Why You Might Want To Think Twice Before Giving Melatonin To Your Kids To Help Them Sleep

Use of the sleep-aid supplement melatonin for children has grown over the course of the last nine years, reports the American Academy of Sleep Medicine. While thought to be a more natural alternative to prescription sleep-aids, this doesn't mean supplements don't come without potential risks. "A lot of people don't view herbal supplements or vitamins as having any potential danger," pediatrician Dr. Gina Robinson tells the Cleveland Clinic. "Because things are natural or because things aren't prescription medications doesn't mean that there can't be some complications or dangers involved with using them."

Recently, the American Academy of Sleep Medicine issued a public health advisory warning caregivers about the potential risks of giving young children and adolescents melatonin as a sleep aid. The U.S. Centers for Disease Control and Prevention (CDC) cites that between 2012 and 2021, melatonin ingestion among those 19 years of age or younger increased by 530%, with a total of 260,435 cases of child melatonin ingestion called into poison control centers, some resulting in severe outcomes. Rates were observed to have climbed most significantly between 2019 and 2020, overlapping with the outbreak of the COVID-19 pandemic.

Signs of a melatonin overdose in children

During the study period, most child melatonin ingestion cases were seen in male children 5-years-old or younger, which occurred at home, and were unintentional, reports the CDC. Some cases required hospitalization, with five children in need of mechanical ventilation, as well as two deaths reported. While most children did not exhibit symptoms, of those who did, gastrointestinal, cardiovascular, and central nervous system-related symptoms were most commonly observed. The American Academy of Sleep Medicine also notes that irritability, headache, and dizziness are also potential signs of a melatonin overdose, as well as vomiting, diarrhea, tiredness, and abdominal discomfort, as per the Cleveland Clinic.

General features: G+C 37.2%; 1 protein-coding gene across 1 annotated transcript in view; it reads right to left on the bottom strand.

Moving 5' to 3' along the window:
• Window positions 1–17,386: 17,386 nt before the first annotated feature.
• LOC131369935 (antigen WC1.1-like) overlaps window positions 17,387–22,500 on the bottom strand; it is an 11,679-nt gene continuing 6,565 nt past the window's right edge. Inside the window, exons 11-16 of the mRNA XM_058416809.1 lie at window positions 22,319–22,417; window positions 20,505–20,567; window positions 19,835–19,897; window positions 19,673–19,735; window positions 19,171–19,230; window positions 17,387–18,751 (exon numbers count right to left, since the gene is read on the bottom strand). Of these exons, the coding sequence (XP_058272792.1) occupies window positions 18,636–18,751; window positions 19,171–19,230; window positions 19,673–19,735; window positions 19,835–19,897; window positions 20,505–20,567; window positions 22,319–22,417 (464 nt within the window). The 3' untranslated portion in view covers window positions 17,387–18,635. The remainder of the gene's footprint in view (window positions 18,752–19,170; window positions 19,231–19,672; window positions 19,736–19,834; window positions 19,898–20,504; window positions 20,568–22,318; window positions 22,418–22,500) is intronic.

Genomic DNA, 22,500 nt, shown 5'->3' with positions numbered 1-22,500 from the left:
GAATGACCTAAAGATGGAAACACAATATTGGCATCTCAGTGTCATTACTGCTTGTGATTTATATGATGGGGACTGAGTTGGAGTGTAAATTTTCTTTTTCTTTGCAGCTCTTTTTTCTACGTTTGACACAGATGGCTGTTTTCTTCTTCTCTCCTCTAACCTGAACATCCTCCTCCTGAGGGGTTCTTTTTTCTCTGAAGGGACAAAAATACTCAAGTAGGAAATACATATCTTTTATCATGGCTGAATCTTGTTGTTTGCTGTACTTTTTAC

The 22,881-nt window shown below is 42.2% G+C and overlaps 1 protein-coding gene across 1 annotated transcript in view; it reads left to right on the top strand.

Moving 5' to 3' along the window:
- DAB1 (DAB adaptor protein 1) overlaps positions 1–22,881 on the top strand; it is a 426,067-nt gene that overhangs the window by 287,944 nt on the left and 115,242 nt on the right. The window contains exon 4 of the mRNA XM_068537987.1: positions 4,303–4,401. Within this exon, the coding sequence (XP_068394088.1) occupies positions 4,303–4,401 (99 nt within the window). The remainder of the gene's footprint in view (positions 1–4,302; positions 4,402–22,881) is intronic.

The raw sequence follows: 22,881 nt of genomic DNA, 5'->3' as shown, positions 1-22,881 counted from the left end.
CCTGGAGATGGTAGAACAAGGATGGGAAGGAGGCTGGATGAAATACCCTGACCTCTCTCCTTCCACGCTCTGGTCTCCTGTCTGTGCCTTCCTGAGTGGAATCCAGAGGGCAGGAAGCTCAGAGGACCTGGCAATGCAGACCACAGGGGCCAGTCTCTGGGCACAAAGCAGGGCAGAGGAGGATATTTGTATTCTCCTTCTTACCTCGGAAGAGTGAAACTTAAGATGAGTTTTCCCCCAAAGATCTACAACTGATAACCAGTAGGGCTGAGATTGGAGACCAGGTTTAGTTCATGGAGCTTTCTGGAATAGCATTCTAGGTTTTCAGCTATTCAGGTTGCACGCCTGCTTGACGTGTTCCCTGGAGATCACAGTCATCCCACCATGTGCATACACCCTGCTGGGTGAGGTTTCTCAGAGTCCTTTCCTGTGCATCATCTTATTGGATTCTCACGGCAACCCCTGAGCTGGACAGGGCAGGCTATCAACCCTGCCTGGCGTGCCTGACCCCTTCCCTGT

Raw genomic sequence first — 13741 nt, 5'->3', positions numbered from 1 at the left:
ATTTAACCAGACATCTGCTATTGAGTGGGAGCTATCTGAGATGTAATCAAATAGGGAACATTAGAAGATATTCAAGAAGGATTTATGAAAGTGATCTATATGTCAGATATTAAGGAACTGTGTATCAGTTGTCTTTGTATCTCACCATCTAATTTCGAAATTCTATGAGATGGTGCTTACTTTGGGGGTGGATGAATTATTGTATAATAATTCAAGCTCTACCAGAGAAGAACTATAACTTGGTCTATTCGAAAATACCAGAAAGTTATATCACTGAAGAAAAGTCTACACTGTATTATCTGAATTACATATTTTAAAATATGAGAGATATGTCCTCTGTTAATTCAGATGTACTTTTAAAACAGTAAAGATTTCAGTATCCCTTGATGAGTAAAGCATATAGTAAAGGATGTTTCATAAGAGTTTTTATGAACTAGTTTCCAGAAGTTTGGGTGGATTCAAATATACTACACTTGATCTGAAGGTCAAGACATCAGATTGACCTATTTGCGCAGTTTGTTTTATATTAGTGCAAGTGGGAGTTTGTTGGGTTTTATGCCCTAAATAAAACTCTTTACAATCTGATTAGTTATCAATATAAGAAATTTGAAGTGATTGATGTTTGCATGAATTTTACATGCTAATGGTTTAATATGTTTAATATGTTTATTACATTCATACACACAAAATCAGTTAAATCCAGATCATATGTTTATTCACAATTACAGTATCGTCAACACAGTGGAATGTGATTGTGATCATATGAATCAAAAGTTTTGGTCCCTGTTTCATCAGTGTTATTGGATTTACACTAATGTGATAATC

The American Academy of Sleep Medicine advises caregivers to consult with their child's pediatrician prior to giving their child melatonin supplements, according to the health advisory. If needed, a physician can help determine the appropriate amount and timing of the sleep-aid. Alternatively, health experts advise implementing changes in routine to help boost the child's quality of sleep. "Instead of turning to melatonin, parents should work on encouraging their children to develop good sleep habits, like setting a regular bedtime and wake time, having a bedtime routine, and limiting screen time as bedtime approaches," vice chair of the AASM Public Safety Committee Dr. M. Adeel Rishi tells the American Academy of Sleep Medicine.